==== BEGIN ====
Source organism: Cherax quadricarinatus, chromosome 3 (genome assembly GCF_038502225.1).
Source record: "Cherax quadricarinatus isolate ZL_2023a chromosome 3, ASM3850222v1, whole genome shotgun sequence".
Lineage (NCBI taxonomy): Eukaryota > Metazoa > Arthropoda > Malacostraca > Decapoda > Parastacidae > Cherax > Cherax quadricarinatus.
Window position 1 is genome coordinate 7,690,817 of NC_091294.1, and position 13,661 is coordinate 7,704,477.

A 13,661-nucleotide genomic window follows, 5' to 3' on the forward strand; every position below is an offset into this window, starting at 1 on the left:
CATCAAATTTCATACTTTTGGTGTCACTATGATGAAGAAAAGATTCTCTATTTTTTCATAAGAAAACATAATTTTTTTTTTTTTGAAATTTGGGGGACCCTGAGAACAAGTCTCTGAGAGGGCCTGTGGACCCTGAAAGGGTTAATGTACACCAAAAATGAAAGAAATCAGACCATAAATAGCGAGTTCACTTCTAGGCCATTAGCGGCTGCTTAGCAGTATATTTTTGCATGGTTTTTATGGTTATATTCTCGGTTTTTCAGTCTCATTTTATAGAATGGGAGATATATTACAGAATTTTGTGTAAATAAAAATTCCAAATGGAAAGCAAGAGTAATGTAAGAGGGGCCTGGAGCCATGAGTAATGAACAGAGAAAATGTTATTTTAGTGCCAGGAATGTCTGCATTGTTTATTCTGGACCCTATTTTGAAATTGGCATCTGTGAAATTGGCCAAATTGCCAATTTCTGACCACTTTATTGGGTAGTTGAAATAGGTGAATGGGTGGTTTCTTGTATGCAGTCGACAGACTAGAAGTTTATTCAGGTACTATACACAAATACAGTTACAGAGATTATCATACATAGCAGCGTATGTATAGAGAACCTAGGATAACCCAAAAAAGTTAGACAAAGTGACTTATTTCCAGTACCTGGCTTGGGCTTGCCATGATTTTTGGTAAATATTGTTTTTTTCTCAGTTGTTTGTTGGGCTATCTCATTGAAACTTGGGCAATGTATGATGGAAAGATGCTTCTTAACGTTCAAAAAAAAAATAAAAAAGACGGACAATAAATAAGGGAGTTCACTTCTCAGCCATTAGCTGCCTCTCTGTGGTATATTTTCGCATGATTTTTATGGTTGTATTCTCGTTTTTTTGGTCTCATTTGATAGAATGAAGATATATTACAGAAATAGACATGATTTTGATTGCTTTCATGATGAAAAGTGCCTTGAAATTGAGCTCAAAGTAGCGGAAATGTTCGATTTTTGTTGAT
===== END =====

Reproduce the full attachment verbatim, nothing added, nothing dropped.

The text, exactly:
Source organism: Cherax quadricarinatus, chromosome 3 (genome assembly GCF_038502225.1).
Source record: "Cherax quadricarinatus isolate ZL_2023a chromosome 3, ASM3850222v1, whole genome shotgun sequence".
Lineage (NCBI taxonomy): Eukaryota > Metazoa > Arthropoda > Malacostraca > Decapoda > Parastacidae > Cherax > Cherax quadricarinatus.
Window position 1 is genome coordinate 7,690,817 of NC_091294.1, and position 13,661 is coordinate 7,704,477.

A 13,661-nucleotide genomic window follows, 5' to 3' on the forward strand; every position below is an offset into this window, starting at 1 on the left:
CATCAAATTTCATACTTTTGGTGTCACTATGATGAAGAAAAGATTCTCTATTTTTTCATAAGAAAACATAATTTTTTTTTTTTTGAAATTTGGGGGACCCTGAGAACAAGTCTCTGAGAGGGCCTGTGGACCCTGAAAGGGTTAATGTACACCAAAAATGAAAGAAATCAGACCATAAATAGCGAGTTCACTTCTAGGCCATTAGCGGCTGCTTAGCAGTATATTTTTGCATGGTTTTTATGGTTATATTCTCGGTTTTTCAGTCTCATTTTATAGAATGGGAGATATATTACAGAATTTTGTGTAAATAAAAATTCCAAATGGAAAGCAAGAGTAATGTAAGAGGGGCCTGGAGCCATGAGTAATGAACAGAGAAAATGTTATTTTAGTGCCAGGAATGTCTGCATTGTTTATTCTGGACCCTATTTTGAAATTGGCATCTGTGAAATTGGCCAAATTGCCAATTTCTGACCACTTTATTGGGTAGTTGAAATAGGTGAATGGGTGGTTTCTTGTATGCAGTCGACAGACTAGAAGTTTATTCAGGTACTATACACAAATACAGTTACAGAGATTATCATACATAGCAGCGTATGTATAGAGAACCTAGGATAACCCAAAAAAGTTAGACAAAGTGACTTATTTCCAGTACCTGGCTTGGGCTTGCCATGATTTTTGGTAAATATTGTTTTTTTCTCAGTTGTTTGTTGGGCTATCTCATTGAAACTTGGGCAATGTATGATGGAAAGATGCTTCTTAACGTTCAAAAAAAAAATAAAAAAGACGGACAATAAATAAGGGAGTTCACTTCTCAGCCATTAGCTGCCTCTCTGTGGTATATTTTCGCATGATTTTTATGGTTGTATTCTCGTTTTTTTGGTCTCATTTGATAGAATGAAGATATATTACAGAAATAGACATGATTTTGATTGCTTTCATGATGAAAAGTGCCTTGAAATTGAGCTCAAAGTAGCGGAAATGTTCGATTTTTGTTGAT